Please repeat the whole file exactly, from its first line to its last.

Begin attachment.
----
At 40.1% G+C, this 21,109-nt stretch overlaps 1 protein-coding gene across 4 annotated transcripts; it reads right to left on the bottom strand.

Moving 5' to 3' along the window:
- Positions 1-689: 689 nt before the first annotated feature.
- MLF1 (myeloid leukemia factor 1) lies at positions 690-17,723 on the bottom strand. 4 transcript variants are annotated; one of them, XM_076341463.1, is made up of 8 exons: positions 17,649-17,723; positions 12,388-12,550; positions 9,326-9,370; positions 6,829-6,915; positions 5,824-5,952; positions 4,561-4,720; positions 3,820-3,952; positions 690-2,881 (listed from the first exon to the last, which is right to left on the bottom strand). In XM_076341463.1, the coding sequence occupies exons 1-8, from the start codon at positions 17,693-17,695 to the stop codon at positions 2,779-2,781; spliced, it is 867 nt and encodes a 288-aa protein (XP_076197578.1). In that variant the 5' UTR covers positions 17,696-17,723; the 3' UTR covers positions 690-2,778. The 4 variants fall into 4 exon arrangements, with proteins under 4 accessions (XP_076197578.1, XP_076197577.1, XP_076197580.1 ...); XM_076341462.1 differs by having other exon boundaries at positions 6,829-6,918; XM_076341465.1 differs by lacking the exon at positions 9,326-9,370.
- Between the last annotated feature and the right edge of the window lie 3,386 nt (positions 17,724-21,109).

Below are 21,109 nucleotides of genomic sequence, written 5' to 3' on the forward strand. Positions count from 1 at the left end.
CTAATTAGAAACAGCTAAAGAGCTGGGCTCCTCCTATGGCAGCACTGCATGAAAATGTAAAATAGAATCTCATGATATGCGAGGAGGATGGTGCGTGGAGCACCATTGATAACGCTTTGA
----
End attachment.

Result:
At 40.1% G+C, this 21,109-nt stretch overlaps 1 protein-coding gene across 4 annotated transcripts; it reads right to left on the bottom strand.

Moving 5' to 3' along the window:
- Positions 1-689: 689 nt before the first annotated feature.
- MLF1 (myeloid leukemia factor 1) lies at positions 690-17,723 on the bottom strand. 4 transcript variants are annotated; one of them, XM_076341463.1, is made up of 8 exons: positions 17,649-17,723; positions 12,388-12,550; positions 9,326-9,370; positions 6,829-6,915; positions 5,824-5,952; positions 4,561-4,720; positions 3,820-3,952; positions 690-2,881 (listed from the first exon to the last, which is right to left on the bottom strand). In XM_076341463.1, the coding sequence occupies exons 1-8, from the start codon at positions 17,693-17,695 to the stop codon at positions 2,779-2,781; spliced, it is 867 nt and encodes a 288-aa protein (XP_076197578.1). In that variant the 5' UTR covers positions 17,696-17,723; the 3' UTR covers positions 690-2,778. The 4 variants fall into 4 exon arrangements, with proteins under 4 accessions (XP_076197578.1, XP_076197577.1, XP_076197580.1 ...); XM_076341462.1 differs by having other exon boundaries at positions 6,829-6,918; XM_076341465.1 differs by lacking the exon at positions 9,326-9,370.
- Between the last annotated feature and the right edge of the window lie 3,386 nt (positions 17,724-21,109).

Below are 21,109 nucleotides of genomic sequence, written 5' to 3' on the forward strand. Positions count from 1 at the left end.
CTAATTAGAAACAGCTAAAGAGCTGGGCTCCTCCTATGGCAGCACTGCATGAAAATGTAAAATAGAATCTCATGATATGCGAGGAGGATGGTGCGTGGAGCACCATTGATAACGCTTTGA